Take an advance look at designer American McGee's futuristic action adventure game for the Xbox and PC.
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Action adventure games can be pretty open-ended with regard to what they offer, especially in the wake of the groundbreaking and controversial Grand Theft Auto III of 2001. They can offer, among other things, third-person shooting action, logic puzzles, character interaction, and vehicle races--just like Scrapland, the upcoming action adventure game from Enlight Software. The game's development is being headed up by designer American McGee, who has worked previously on Alice for the PC and on the Quake first-person shooter series. Unlike those other games, Scrapland will tell a futuristic film-noir tale about a planet full of robot citizens that are mysteriously being murdered by an unknown culprit.
It will be up to your character, the robotic reporter D-Tritus, to solve the mystery of the murders by investigating the Chimera orbital station. You'll have to survive attacks by vicious mercenaries and gangs and pilot a number of different spaceships before you can finally, as McGee puts it, "get the girl and ride off into the sunset." To this end, you'll explore the station both on foot inside its spacious skyscrapers and in speedy vehicles in its varied outdoor areas. The gameplay will bear some resemblance to the Grand Theft Auto games in that you'll have regular missions to undertake along with side quests and minigames that you can play at any time to earn extra cash. D-Tritus will need all the cash he can get to trick out his many spaceships, which he'll use to fly through the outdoor skyways of the station, fight in arena battles, run races, and even start up impromptu skirmishes in the city by opening fire on other vehicles. Other ships can be a good source of spare cash, ammunition, and extra weapons and other items. However, attacking too many random passersby can get the attention of the local police, who will crack down on you unless you can escape long enough for the heat to die down.
The game will have a decent variety of vehicles with different characteristics, like speed and differing numbers of slots to equip weapons, engine boosters, and other upgrades. You'll be able to take your hard-earned cash and use it to buy up rocket launchers, lightning guns, and railguns for use in the game's aerial dogfights. McGee explains that the game's combat will have simplified physics and streamlined controls, since the development team wished to avoid vehicular combat in which everyone is always turning--turning around to get another shot, that is. Collecting and equipping vehicles won't be an incredibly complex business, since the game is intended to focus on accessible, fast-paced action rather than on having you wonder of you've collected every last kind of laser gun. As it turns out, vehicular combat and races will be key parts of the game's online multiplayer both for the PC and on Xbox Live.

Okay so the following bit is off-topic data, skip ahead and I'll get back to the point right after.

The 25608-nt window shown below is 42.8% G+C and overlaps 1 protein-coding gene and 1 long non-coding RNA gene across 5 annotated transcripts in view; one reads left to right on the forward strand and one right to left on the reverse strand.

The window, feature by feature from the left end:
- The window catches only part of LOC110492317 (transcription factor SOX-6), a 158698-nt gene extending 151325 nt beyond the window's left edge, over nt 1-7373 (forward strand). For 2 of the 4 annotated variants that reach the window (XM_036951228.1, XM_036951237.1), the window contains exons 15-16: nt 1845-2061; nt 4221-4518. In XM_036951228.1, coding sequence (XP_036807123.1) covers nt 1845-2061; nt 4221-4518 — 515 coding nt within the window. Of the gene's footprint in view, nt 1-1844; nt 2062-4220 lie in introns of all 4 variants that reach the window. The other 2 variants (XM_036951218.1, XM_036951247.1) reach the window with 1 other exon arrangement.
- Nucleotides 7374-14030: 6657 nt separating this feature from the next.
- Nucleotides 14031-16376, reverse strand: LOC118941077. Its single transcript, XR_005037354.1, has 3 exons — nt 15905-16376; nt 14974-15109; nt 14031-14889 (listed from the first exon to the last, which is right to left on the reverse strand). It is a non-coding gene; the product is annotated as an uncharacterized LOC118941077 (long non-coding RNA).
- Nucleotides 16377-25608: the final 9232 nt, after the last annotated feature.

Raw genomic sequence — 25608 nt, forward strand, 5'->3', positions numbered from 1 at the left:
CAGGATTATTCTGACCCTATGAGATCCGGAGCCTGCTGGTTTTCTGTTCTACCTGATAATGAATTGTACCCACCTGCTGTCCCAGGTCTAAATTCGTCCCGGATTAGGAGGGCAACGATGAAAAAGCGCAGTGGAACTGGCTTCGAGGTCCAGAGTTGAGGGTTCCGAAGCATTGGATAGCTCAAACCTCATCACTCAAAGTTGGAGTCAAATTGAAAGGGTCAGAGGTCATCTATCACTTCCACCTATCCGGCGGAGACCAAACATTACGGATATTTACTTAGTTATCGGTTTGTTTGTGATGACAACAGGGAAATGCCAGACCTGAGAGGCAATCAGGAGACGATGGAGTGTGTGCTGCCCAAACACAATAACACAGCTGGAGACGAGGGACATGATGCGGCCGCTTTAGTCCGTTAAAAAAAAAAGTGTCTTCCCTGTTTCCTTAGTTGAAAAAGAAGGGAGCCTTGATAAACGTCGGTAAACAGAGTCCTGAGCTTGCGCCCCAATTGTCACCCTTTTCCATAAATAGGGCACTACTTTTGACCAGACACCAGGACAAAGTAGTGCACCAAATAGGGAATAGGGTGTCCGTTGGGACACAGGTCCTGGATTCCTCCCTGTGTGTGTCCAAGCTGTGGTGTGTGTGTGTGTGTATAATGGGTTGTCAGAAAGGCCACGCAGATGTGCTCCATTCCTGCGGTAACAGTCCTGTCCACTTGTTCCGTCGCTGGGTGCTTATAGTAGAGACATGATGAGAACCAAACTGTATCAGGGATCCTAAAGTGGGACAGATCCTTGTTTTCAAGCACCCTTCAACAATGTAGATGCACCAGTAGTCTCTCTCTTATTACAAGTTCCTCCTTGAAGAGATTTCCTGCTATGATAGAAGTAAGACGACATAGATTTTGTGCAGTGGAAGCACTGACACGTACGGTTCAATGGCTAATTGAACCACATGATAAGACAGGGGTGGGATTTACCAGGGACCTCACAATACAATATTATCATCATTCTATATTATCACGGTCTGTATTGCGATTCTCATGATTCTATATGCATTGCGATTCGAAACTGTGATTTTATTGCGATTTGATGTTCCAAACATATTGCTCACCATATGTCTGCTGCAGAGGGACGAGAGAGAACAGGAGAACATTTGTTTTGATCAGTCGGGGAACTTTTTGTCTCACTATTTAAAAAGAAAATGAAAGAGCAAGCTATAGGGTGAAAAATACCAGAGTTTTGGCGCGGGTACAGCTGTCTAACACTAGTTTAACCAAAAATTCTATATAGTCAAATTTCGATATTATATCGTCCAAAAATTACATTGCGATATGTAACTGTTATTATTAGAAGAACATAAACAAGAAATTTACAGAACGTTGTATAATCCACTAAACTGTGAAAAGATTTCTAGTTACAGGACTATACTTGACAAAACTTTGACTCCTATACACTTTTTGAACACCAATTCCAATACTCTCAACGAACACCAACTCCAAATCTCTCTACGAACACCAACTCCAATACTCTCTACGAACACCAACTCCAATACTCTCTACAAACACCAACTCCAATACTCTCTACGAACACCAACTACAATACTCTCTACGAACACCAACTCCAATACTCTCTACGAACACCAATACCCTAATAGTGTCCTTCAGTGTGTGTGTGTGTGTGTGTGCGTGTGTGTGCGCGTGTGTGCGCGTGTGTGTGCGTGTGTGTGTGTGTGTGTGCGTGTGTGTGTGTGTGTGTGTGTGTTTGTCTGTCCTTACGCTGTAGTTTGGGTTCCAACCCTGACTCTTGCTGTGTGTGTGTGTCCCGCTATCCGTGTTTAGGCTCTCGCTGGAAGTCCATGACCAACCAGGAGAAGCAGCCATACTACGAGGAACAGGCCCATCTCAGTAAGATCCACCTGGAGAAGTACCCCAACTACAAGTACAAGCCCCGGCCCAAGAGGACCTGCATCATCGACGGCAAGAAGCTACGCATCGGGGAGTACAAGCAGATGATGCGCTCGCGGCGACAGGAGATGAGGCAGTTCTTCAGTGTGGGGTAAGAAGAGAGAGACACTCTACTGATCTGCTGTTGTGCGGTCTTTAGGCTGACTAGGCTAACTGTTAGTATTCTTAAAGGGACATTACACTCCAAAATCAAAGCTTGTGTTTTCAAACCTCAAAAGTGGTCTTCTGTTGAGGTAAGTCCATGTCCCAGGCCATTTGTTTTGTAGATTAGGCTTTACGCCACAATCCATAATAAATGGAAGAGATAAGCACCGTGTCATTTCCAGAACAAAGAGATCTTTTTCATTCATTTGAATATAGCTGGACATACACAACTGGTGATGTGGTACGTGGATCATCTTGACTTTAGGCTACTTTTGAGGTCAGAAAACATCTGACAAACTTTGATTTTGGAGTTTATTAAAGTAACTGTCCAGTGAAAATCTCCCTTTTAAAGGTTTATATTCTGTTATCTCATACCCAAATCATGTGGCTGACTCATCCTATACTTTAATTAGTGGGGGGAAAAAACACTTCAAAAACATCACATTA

Aside from using vehicles, you'll also explore various futuristic environments on foot, with the help of one very special ability. It seems that D-Tritus' camera, which is also a talking robot, "isn't much of a camera," but is able to impart to our hero the power to become any other robot on the planet. That is, you'll be able to target just about any other robot on the Chimera station and seize control of it, assuming its appearance and any and all of its abilities. The game will have 15 different robots you can change into, including a diminutive hopping "stapler" robot whose greatest strength is reaching high places undetected, a sly thief robot with the ability to pick pockets, and a police camera robot with the ability to zoom in on another robot or character and set off a police alarm against it. In many cases, assuming the form of another robot will also act as an effective form of stealth so that you can put that robot's particular abilities to good use unhindered. The game's designers are crafting its missions to include different robots with different abilities at the right places, so once you become familiar with their skills, you can capture the right one to complete your objective.
Scrapland has been in development for some two years, and the early version we saw featured graphics with a colorful, futuristic look. While the game's story focuses on a murder mystery, you can also expect to see a good deal of humor in the game--in its dialogue, missions, and even the graphical design of some of its goofier characters. If the game can make good on its unusual premise, then Scrapland will be a more lighthearted, futuristic version of Grand Theft Auto. The game is scheduled for release on both the PC and the Xbox later this year.